In the above situation, when the thin walled inner tube is everted from the inside of a connecting tube such as a catheter it enters the space ahead of the connecting tube without relative wall movement between the inner and connecting tube due to the manner in which the inner tube unrolls out of the connecting tube. Moreover, the inner tube is inverted from the connecting tube without any friction between the tubes in a burrowing action, forcing itself into a potential space ahead of the end of the connecting tube. Once completely everted the inner tube can be expanded by continued pressure or collapsed by reduced pressure and finally withdrawn by a vacuum that pulls the collapsed portion of the inner tube back into the connecting tube in it original retracted position.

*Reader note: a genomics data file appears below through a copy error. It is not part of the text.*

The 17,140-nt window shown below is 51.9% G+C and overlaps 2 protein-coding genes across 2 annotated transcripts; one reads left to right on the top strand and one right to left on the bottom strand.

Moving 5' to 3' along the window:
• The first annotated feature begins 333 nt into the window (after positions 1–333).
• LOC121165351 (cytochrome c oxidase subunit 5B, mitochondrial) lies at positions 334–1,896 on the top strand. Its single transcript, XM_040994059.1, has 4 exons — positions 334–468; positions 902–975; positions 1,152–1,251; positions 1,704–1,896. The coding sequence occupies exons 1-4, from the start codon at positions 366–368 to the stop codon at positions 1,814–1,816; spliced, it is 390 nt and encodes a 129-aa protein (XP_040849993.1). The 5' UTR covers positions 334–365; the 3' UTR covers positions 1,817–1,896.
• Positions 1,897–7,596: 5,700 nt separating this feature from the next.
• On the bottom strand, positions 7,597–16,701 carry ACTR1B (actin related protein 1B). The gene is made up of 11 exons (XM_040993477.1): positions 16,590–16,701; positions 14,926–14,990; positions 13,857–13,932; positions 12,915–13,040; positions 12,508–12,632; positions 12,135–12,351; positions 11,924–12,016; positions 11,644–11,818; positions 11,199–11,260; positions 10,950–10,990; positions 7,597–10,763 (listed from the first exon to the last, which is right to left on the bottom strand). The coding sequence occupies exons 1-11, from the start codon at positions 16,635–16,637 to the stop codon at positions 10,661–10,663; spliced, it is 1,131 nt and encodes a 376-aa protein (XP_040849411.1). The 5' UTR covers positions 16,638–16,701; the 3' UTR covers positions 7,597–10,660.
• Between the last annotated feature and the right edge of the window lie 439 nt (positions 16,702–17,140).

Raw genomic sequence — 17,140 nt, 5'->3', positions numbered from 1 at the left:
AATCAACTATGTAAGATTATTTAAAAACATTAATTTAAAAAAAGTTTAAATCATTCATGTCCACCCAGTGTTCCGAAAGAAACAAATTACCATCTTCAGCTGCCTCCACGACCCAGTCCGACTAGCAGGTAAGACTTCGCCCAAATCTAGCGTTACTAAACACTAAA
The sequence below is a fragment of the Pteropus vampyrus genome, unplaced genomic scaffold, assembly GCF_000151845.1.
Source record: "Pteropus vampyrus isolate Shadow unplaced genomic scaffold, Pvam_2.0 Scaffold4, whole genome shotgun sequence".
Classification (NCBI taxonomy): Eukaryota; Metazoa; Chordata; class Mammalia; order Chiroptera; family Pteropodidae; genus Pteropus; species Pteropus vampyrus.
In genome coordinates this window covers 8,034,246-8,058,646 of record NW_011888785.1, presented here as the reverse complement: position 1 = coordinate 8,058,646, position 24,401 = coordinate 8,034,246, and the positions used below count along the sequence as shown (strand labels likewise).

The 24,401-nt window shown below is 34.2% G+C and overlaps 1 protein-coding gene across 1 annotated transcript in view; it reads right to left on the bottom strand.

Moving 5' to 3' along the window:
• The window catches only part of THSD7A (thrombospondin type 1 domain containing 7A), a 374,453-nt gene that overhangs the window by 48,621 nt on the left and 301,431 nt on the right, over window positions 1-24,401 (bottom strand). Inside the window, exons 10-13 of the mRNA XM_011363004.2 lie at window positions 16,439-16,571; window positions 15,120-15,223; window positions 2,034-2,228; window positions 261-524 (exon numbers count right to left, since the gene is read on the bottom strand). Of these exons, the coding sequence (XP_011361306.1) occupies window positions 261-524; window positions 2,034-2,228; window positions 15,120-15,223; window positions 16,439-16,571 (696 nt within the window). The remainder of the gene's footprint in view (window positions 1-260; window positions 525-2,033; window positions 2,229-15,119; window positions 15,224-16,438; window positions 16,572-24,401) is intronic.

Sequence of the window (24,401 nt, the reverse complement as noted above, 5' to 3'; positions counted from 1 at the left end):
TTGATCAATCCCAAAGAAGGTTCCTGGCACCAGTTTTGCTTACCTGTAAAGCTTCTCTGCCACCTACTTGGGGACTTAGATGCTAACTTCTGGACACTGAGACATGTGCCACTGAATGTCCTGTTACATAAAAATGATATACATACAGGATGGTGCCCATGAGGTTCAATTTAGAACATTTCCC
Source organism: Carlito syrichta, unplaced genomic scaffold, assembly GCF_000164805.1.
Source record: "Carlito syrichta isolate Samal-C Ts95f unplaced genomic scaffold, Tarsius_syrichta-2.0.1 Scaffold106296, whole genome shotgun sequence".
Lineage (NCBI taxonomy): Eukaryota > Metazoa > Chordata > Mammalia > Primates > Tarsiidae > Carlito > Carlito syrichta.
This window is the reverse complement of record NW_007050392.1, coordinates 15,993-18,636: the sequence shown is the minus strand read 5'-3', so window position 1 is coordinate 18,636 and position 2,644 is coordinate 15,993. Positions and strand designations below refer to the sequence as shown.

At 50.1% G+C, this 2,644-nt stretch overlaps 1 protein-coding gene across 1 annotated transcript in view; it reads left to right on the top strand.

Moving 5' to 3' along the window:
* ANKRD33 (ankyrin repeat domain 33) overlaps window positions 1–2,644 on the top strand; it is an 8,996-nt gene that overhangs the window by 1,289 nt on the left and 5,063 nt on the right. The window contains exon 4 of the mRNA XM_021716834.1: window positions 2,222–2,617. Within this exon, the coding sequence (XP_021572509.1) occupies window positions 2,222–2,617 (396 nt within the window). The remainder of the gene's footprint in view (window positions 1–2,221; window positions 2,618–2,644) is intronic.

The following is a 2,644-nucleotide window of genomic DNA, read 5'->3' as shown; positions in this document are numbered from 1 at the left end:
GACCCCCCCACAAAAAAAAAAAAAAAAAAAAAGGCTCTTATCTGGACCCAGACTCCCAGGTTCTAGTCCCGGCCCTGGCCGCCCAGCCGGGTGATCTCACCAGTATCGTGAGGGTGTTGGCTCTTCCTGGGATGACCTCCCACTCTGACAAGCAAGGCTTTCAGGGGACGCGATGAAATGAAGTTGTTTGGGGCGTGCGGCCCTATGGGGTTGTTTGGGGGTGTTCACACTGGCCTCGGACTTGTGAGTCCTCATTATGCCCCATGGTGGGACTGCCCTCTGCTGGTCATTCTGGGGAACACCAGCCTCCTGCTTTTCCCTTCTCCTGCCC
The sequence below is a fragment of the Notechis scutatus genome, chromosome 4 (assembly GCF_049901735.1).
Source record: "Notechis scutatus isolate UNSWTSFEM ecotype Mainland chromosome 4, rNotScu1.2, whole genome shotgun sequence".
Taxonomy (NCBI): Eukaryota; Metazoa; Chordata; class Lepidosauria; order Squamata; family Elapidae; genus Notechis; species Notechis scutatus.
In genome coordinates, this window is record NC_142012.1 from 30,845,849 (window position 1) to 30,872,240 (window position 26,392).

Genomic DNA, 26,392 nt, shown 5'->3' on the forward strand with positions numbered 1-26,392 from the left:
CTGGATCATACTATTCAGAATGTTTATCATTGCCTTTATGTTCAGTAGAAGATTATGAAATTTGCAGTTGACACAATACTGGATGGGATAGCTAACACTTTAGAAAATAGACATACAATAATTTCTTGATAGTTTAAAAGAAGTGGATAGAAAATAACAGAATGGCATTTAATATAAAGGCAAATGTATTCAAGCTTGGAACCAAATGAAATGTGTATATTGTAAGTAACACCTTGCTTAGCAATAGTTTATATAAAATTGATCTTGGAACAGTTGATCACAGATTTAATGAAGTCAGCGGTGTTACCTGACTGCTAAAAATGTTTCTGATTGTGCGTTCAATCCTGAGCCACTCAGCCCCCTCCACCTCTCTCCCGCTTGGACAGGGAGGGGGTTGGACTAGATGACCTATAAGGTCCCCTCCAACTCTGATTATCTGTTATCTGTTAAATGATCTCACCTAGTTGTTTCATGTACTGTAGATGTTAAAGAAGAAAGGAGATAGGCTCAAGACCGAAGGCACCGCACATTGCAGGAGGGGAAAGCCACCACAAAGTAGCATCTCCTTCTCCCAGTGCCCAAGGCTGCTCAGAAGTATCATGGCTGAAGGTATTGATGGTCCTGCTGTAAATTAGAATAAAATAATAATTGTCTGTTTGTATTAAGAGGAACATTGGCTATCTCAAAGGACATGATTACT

The present invention is directed to a multi-lumen catheter which includes a plurality of small, closed-end elastic tubes, each of which is attached at the distal end of the multi-lumen catheter, in a continuous manner, to a lumen. The device can be used for entering and enlarging vascular constrictions which are too narrow for passing a conventional balloon catheter therethrough, by enlarging such constrictions in a step-wise manner. In this regard, to open an vascular constriction, first only one of the small closed-end elastic tubes is inserted into the constriction by everting the closed-end tube and expanding the diameter of the tube in the constriction by the application of fluid pressure. Thereafter, the single tube is collapsed by removing the applied fluid pressure and a second closed-end tube is inserted into the constriction together with and along side of the first tube by everting the second closed-end tube. When both tubes are positioned within the constriction, the diameter of both of the tubes are expanded in the constriction by the application of fluid pressure. This process can be sequentially repeated by utilizing more and more of the elastic tubes to enlarge the constriction in a step-wise manner.